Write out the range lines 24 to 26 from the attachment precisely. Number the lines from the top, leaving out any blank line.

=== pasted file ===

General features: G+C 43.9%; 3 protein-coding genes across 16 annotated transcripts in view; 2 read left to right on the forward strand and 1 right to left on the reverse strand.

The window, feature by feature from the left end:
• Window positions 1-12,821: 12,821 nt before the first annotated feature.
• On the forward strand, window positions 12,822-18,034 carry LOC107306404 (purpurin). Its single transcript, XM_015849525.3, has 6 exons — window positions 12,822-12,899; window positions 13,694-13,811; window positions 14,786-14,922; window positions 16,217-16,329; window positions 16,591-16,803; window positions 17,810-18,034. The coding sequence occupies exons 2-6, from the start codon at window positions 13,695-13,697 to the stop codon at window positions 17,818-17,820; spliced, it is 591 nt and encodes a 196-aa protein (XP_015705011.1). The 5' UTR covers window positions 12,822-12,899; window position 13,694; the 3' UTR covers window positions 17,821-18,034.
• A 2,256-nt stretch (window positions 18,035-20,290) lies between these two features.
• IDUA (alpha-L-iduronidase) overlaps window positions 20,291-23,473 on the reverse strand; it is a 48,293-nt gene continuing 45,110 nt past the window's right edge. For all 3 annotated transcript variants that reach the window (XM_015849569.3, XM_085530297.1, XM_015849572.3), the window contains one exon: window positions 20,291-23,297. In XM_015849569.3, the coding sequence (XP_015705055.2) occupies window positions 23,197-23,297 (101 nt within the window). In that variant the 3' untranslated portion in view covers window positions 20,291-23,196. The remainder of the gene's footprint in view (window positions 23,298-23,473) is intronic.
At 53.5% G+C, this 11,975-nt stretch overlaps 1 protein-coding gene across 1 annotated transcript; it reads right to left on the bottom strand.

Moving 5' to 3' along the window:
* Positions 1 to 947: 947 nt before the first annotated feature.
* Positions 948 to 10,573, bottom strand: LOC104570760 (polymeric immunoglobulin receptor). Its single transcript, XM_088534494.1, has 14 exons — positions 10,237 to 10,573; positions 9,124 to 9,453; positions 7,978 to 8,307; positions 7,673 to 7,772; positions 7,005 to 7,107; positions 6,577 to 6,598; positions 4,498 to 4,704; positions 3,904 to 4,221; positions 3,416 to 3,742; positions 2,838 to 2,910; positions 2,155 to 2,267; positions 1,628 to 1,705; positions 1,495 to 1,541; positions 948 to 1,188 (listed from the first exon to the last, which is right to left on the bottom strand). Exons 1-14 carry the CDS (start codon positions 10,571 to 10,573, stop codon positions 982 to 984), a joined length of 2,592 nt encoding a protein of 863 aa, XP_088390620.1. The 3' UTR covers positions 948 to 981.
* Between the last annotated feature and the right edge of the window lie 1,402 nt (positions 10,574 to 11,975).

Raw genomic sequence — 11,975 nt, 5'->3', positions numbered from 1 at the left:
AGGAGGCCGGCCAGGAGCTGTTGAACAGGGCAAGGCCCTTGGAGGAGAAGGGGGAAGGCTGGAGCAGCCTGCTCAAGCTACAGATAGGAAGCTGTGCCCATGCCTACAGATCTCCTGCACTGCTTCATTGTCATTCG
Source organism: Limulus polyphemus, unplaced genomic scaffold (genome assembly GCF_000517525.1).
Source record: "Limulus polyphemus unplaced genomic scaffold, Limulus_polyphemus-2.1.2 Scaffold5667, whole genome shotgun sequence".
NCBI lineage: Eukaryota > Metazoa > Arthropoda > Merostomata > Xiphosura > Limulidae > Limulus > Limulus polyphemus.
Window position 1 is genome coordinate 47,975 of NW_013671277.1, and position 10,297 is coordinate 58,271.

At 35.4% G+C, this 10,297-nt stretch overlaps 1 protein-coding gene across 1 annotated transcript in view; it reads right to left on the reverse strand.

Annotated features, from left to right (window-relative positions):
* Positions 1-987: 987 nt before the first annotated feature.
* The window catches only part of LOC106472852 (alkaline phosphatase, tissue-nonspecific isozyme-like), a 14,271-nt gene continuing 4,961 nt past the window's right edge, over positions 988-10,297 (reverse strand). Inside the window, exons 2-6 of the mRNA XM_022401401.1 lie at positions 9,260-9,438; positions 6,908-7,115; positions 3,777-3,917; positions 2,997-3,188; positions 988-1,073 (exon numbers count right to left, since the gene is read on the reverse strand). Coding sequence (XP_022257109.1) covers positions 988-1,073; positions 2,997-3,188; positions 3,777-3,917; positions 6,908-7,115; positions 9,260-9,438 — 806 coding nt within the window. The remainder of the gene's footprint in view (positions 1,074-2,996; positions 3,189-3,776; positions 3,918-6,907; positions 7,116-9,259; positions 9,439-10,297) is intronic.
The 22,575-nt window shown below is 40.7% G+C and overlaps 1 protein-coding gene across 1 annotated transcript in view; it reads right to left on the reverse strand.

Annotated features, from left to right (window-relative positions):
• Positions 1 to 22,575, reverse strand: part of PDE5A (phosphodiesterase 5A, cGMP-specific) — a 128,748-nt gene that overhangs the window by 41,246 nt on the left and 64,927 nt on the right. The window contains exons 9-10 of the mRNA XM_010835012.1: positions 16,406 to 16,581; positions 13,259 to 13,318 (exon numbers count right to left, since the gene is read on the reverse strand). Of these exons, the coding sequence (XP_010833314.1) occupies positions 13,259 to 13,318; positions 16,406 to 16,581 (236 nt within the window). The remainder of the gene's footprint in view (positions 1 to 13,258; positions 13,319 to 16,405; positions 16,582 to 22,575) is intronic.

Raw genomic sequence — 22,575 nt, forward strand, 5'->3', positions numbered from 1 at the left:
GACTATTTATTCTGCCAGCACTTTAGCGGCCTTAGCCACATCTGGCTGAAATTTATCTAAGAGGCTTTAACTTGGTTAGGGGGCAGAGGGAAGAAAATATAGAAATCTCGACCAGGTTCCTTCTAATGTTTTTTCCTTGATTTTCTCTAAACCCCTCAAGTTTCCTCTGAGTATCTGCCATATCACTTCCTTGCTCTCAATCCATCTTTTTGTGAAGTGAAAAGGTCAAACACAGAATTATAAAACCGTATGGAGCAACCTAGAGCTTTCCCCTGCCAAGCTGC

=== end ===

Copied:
• Positions 1 to 22,575, reverse strand: part of PDE5A (phosphodiesterase 5A, cGMP-specific) — a 128,748-nt gene that overhangs the window by 41,246 nt on the left and 64,927 nt on the right. The window contains exons 9-10 of the mRNA XM_010835012.1: positions 16,406 to 16,581; positions 13,259 to 13,318 (exon numbers count right to left, since the gene is read on the reverse strand). Of these exons, the coding sequence (XP_010833314.1) occupies positions 13,259 to 13,318; positions 16,406 to 16,581 (236 nt within the window). The remainder of the gene's footprint in view (positions 1 to 13,258; positions 13,319 to 16,405; positions 16,582 to 22,575) is intronic.

Raw genomic sequence — 22,575 nt, forward strand, 5'->3', positions numbered from 1 at the left:
GACTATTTATTCTGCCAGCACTTTAGCGGCCTTAGCCACATCTGGCTGAAATTTATCTAAGAGGCTTTAACTTGGTTAGGGGGCAGAGGGAAGAAAATATAGAAATCTCGACCAGGTTCCTTCTAATGTTTTTTCCTTGATTTTCTCTAAACCCCTCAAGTTTCCTCTGAGTATCTGCCATATCACTTCCTTGCTCTCAATCCATCTTTTTGTGAAGTGAAAAGGTCAAACACAGAATTATAAAACCGTATGGAGCAACCTAGAGCTTTCCCCTGCCAAGCTGC